HYDERABAD, India (AFP) -An influx of foreign firms into India’s IT services and outsourcing sector is boosting salaries and could soon exhaust the availability of highly-skilled staff, industry sources say.
The booming sector already accounts for 1.5 million jobs, and turnover will this year reach 48 billion dollars, with companies such as Microsoft, Dell, IBM and Cisco continuing to expand their operations.
Harish Mehta, founding member of lobby group the National Association of Software and Service Companies (NASSCOM), says employers aiming to hire tens of thousands of workers in the next few years are already finding it hard to fill posts.
“India has become an hub for IT companies in the world,” he said. “Current exports will reach 31 billion dollars in 2006/2007 and will reach 60 billion by 2012.”
“The bargaining power is on the employees’ side,” he told AFP. According to NASSCOM, IT salaries are increasing 15 percent a year in India, compared to three percent in the United States.
If current growth rates continue, India “will lack 260,000 engineers in 2012 and there will be a shortage of 500,000 suitable candidates,” he said.
European IT services company Capgemini announced last week that it was on the look-out for 9,000 new staff a year over the next three years. The US-based consulting, technology services and outsourcing firm Accenture is also hunting nearly 10,000 new staff this year alone.
Its Indian operations, mainly centred in southern cities like Hyderabad and Bangalore, range from business process outsourcing to software development.
“The bargaining power is on the students’ side, who can often choose between at least four jobs,” said Krithi Ramamritham, dean of computer science and engineering at the Indian Institute of Technology in Mumbai.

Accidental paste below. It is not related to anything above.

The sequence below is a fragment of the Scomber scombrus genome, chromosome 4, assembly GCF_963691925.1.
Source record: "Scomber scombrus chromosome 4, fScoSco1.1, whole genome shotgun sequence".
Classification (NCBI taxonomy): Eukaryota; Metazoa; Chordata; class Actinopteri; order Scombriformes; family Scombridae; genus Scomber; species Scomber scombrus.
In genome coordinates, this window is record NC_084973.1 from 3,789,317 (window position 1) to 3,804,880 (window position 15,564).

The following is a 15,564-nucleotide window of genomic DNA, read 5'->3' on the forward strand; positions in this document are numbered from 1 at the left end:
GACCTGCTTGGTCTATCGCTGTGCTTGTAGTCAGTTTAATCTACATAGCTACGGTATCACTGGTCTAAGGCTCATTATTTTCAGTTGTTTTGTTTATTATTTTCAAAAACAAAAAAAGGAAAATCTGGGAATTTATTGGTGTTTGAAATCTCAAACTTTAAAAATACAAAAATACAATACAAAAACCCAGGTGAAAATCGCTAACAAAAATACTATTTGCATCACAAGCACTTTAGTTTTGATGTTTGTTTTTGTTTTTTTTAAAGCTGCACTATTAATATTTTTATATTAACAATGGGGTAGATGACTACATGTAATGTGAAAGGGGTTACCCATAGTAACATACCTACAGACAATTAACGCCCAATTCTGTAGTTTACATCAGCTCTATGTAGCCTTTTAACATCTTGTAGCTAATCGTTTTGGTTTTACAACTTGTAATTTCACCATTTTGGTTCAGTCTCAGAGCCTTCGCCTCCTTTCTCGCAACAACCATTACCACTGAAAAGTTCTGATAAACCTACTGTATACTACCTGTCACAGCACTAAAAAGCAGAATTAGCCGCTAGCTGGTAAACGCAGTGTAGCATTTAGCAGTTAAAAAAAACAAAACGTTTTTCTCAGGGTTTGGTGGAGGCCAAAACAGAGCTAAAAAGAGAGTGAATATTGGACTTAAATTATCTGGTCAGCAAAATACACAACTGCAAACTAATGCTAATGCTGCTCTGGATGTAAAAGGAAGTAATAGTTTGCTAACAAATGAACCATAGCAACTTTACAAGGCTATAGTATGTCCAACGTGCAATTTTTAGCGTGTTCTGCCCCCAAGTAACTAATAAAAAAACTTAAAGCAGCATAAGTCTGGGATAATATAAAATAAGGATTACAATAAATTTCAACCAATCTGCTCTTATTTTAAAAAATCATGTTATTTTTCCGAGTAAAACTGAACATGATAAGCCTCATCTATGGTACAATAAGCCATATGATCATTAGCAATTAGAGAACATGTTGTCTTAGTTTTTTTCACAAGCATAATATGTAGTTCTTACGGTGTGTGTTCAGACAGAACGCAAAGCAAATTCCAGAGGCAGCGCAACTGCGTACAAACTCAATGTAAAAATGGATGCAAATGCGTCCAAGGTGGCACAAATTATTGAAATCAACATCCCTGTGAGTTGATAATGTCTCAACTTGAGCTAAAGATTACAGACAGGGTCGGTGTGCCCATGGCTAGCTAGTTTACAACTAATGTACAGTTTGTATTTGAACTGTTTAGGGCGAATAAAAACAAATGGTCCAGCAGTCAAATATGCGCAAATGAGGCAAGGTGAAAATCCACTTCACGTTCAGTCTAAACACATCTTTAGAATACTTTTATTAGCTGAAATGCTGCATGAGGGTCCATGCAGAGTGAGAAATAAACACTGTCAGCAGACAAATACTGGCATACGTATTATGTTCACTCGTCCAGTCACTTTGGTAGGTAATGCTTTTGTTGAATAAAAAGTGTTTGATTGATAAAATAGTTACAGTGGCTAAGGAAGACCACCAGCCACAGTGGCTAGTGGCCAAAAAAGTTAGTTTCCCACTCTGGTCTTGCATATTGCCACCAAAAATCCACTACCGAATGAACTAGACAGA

Snapped up within days of graduation, qualified IT engineers can expect 15 percent annual pay rises and an average salary of 540,000 rupees (12,300 dollars) a year, according to NASSCOM.
This compares to an average per capita income of 800 dollars per year.
India has 300,000 newly qualified engineers entering the job market each year — more than the United States and Europe put together.
“It’s a huge reservoir of grey matter,” said Pierre-Yves Cros, strategic director for Capgemini.
However, annual demand is forecast to far exceed the number of graduates.
“Given the growth rates, there will be a shortage of highly-skilled people,” he added, but stressed that for the time being at least there was no shortage.
Foreign companies, he said, have to offer training programmes to keep staff. Other firms are already offering health cover, share options and bonuses.
“The most preferred employers will not find difficult to recruit people,” said Anil Nileshwar, a strategic director with Microsoft India. “The non-preferred employers will find it hard.”